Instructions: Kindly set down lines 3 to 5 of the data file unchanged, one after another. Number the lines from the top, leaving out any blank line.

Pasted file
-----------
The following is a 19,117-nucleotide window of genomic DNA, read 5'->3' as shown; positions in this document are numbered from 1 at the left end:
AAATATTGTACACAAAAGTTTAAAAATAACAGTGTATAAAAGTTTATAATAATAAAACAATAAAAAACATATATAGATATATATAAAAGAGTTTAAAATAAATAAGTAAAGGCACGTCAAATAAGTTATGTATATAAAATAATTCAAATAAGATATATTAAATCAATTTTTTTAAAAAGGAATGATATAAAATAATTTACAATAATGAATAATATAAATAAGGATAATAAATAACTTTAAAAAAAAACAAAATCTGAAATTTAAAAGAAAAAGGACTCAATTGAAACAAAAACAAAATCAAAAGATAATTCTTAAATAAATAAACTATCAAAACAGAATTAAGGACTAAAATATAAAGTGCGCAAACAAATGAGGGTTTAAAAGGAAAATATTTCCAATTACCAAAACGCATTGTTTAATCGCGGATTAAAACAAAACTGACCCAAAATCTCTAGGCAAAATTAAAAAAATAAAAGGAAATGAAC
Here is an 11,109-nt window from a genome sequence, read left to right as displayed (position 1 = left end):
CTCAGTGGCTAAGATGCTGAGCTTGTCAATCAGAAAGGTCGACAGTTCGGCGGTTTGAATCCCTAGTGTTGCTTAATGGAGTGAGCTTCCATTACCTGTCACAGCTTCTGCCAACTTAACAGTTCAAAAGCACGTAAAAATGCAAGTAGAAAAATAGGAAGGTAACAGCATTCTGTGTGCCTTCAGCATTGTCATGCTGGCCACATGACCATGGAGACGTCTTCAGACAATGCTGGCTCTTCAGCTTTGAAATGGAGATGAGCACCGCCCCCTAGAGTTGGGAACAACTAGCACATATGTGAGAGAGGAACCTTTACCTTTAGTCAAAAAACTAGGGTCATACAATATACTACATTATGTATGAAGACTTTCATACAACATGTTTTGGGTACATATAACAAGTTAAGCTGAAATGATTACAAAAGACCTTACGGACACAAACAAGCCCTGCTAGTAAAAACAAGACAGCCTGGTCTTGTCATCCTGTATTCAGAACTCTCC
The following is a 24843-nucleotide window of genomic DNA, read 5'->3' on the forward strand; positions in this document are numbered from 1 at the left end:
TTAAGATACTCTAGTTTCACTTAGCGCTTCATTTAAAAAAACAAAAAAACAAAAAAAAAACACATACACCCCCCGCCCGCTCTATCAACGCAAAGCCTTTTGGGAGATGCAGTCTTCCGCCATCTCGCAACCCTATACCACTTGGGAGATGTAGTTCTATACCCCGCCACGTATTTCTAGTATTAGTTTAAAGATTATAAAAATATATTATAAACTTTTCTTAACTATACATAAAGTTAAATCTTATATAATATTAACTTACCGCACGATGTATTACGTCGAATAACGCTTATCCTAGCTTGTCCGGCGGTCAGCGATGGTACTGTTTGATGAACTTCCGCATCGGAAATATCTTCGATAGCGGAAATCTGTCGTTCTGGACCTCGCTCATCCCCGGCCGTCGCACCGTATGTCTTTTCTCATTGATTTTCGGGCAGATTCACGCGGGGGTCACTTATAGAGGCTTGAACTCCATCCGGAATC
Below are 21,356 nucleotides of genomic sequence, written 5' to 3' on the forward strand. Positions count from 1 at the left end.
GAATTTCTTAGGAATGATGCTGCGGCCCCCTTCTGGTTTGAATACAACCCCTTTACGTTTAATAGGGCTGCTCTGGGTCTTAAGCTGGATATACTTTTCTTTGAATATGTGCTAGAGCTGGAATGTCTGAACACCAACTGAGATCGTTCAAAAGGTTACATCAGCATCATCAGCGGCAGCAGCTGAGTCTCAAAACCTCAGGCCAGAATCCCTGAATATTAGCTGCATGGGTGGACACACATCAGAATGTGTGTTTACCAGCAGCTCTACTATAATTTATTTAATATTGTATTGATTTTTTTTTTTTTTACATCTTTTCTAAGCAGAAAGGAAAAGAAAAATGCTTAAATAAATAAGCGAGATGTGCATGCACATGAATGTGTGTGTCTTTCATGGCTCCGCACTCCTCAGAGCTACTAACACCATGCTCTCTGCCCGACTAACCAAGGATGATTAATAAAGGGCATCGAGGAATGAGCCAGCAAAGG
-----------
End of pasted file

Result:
Here is an 11,109-nt window from a genome sequence, read left to right as displayed (position 1 = left end):
CTCAGTGGCTAAGATGCTGAGCTTGTCAATCAGAAAGGTCGACAGTTCGGCGGTTTGAATCCCTAGTGTTGCTTAATGGAGTGAGCTTCCATTACCTGTCACAGCTTCTGCCAACTTAACAGTTCAAAAGCACGTAAAAATGCAAGTAGAAAAATAGGAAGGTAACAGCATTCTGTGTGCCTTCAGCATTGTCATGCTGGCCACATGACCATGGAGACGTCTTCAGACAATGCTGGCTCTTCAGCTTTGAAATGGAGATGAGCACCGCCCCCTAGAGTTGGGAACAACTAGCACATATGTGAGAGAGGAACCTTTACCTTTAGTCAAAAAACTAGGGTCATACAATATACTACATTATGTATGAAGACTTTCATACAACATGTTTTGGGTACATATAACAAGTTAAGCTGAAATGATTACAAAAGACCTTACGGACACAAACAAGCCCTGCTAGTAAAAACAAGACAGCCTGGTCTTGTCATCCTGTATTCAGAACTCTCC
The following is a 24843-nucleotide window of genomic DNA, read 5'->3' on the forward strand; positions in this document are numbered from 1 at the left end: